"The days you don't want to are usually the best days because you learn a lot on those days."
That's Grace, from Brading Haven Yacht Club on the Isle of Wight hitting the nail on the head of how sailing builds determination.
Developing determination is a significant outcome of learning to sail. In the work we've done on broader learning and in the session cards we’ve produced to support this, determination is defined in two ways…
1. Never gives up
2. Bounces back after set-backs
It is widely accepted there are a number of factors that help us get on in life, such as knowing how to keep going against the odds or having the determination to practice something until we get it right.
So when it comes to thinking about developing determination through sailing, RYA OnBoard Operations Officer, Hannah Cockle, says the best place to start is with yourself.
"When I think about experiences I've had of being determined in adulthood, so much of that comes from learning to sail when I was younger, from being cold and wet on the water and still doing it.
"Which are the experiences you tell stories about? The nice comfortable, easy ones or the difficult, uncomfortable ones. Once I was windsurfing in the snow; it was freezing, windy and we were only out for about 15 minutes. But I've told that story so many times; how funny it was, how hardcore we thought we were, the bond and camaraderie it builds with your mates. Those are the experiences I've learned most from."
The sheer nature of determination means going through something challenging. When you've got youngsters learning to sail, how do you strike the balance between pushing them enough so they feel they achieve something and putting them off for life?
Finding that balance alone is a skill and it's why determination is the first character attribute focused on in the OnBoard session cards.
The physical aim of OnBoard session one is to get kids sailing across the wind, turning around and returning again. But, every instructor knows the first session is when you get the most fearfulness and tears, so the mental and emotional outcomes are the most powerful from this session - giving them reason and belief to stick at it even if they find it hard.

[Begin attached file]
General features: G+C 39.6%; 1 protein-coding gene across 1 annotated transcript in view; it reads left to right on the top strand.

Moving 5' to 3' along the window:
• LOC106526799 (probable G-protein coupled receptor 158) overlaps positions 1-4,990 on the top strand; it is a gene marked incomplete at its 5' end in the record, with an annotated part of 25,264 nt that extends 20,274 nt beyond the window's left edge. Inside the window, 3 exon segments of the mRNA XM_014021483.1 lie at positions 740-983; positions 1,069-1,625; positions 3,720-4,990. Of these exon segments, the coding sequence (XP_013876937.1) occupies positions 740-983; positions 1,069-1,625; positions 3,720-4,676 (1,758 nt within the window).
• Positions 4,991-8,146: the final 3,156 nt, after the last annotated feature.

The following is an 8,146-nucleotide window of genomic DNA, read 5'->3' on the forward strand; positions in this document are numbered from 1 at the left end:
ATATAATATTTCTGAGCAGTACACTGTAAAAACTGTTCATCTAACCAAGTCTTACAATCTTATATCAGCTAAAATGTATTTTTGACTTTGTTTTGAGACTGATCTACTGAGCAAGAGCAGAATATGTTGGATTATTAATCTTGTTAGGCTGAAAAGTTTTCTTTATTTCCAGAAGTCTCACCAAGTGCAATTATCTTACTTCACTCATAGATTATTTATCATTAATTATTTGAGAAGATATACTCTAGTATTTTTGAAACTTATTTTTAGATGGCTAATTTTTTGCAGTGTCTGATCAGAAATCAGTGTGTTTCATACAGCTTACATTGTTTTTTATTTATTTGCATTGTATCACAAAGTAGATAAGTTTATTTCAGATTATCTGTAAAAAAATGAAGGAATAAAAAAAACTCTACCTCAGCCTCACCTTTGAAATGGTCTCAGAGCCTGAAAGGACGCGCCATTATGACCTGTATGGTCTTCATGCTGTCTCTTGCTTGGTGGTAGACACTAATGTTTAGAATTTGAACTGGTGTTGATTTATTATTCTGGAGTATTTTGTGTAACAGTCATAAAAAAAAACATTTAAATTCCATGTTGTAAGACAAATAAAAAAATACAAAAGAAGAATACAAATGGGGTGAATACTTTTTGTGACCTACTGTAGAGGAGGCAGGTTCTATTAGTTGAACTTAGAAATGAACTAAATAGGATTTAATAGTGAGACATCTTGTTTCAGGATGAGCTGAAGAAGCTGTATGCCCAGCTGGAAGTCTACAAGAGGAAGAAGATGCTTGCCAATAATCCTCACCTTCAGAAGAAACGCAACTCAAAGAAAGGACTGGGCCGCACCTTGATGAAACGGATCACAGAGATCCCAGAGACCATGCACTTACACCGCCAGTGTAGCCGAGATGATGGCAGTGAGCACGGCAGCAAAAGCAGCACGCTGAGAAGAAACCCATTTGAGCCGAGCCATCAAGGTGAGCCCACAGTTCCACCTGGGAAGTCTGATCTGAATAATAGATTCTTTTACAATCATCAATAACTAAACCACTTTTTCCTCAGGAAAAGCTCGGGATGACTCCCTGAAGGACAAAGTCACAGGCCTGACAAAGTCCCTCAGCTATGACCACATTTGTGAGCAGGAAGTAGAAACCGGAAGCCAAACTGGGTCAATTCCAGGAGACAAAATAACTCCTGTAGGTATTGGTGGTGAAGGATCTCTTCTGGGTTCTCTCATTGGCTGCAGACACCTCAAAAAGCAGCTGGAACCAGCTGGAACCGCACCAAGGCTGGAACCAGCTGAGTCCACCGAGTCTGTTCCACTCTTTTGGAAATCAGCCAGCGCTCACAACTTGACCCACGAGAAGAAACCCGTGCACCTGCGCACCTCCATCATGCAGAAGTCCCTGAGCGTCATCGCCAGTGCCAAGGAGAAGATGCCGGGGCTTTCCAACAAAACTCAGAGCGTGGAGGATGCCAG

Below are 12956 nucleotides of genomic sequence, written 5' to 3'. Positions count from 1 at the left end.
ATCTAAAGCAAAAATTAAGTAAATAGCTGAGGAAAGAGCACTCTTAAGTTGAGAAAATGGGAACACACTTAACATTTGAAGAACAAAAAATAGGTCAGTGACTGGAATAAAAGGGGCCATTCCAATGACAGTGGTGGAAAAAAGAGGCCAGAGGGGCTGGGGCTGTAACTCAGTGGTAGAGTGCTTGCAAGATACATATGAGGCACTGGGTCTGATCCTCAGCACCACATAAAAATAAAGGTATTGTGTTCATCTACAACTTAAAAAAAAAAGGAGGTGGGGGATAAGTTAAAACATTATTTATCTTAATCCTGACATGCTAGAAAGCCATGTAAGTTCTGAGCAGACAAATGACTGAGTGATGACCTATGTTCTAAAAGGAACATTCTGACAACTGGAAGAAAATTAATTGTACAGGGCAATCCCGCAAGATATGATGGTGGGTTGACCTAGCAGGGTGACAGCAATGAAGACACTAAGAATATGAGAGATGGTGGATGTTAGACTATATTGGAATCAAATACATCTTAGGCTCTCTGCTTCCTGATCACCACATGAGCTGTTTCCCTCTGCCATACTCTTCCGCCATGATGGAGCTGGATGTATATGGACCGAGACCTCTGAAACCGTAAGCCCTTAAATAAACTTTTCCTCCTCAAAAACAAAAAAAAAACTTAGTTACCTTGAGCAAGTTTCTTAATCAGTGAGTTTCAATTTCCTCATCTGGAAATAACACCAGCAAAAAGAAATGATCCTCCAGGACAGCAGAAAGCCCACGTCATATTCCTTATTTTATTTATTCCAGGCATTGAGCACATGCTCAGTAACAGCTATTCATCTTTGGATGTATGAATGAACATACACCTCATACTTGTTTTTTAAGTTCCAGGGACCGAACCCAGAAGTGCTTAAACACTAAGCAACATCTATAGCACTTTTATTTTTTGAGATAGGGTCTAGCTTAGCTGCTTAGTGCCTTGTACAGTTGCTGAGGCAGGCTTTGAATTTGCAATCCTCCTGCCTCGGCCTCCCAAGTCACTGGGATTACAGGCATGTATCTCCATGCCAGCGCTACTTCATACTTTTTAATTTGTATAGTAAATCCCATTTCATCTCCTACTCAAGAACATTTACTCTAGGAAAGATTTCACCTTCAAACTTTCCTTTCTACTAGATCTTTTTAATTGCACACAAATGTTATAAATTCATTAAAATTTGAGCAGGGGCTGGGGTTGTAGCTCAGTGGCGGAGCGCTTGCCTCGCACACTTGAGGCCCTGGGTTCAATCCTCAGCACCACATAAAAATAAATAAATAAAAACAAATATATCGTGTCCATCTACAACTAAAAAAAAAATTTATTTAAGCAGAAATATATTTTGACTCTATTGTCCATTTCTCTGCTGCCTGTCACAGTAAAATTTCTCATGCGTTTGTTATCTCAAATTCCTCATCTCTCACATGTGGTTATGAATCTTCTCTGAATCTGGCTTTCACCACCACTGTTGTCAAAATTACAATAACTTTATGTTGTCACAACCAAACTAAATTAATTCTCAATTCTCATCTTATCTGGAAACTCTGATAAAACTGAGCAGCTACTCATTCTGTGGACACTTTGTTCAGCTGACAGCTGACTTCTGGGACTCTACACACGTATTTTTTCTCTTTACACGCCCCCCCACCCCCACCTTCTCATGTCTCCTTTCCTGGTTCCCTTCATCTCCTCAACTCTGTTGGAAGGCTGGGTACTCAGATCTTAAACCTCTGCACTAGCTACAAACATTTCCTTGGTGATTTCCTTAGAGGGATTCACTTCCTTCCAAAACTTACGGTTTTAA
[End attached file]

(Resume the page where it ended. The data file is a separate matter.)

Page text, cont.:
If they are feeling apprehensive, help build their confidence by perhaps staying close to the shore, at least for the first part of the session, remind them they have done something new and have been really determined throughout the session and reinforce what they have achieved.
Hannah continues: "From personal experience, I reckon when you've got youngsters that don't want to go out you can convince 90% of them to do something within 10 minutes, whether it's going in a boat with a friend or you or going on the RIB.
"If you've still not had a breakthrough after 15 minutes it's probably the right time not to push it anymore and to give them something to do they are comfortable with. You want to push them to try it but you don't want to force anyone. Half the time once they see everyone else out on the water having fun they will change their mind!
"Adaptability in a session is really important. You can go into it with a plan of what you want to get through, but if the sailors are struggling and get too disillusioned or uncomfortable you need to be able to switch to doing something else. As instructors, being able to sense where that line is is key."
Let's be honest, sailing and windsurfing can be challenging to learn, and there will be difficult times. But that's the same as life, whether at school, university or in adulthood. Knowing you can stick with something and come out of the other side positively is a massive skill any youngster can take forwards into the rest of their lives.
In the session cards, OnBoaders can play a ‘Who wants to be a millionaire’ game, which helps them understand how to stick with difficulty through the next few sessions. The game underlines that even if you don't know what to do there are ways to find out.
Never giving up and bouncing back after set-backs is about having a growth mindset to not think 'I can't do it' but 'How can I do it?'
That's where determination crosses over with the other character attributes, such as learning from mistakes and being happy to ask for help or advice. All of this builds confidence, and if you've got a confident sailor believing they can achieve something they are more likely to keep going.
Hannah concludes: "I know how much it's helped me and, as an instructor, the sense of satisfaction you get from seeing a youngster buzzing after they've persevered and done something they didn't think they could is huge. Learning to be determined helps you grow as a person and that can only be a good thing."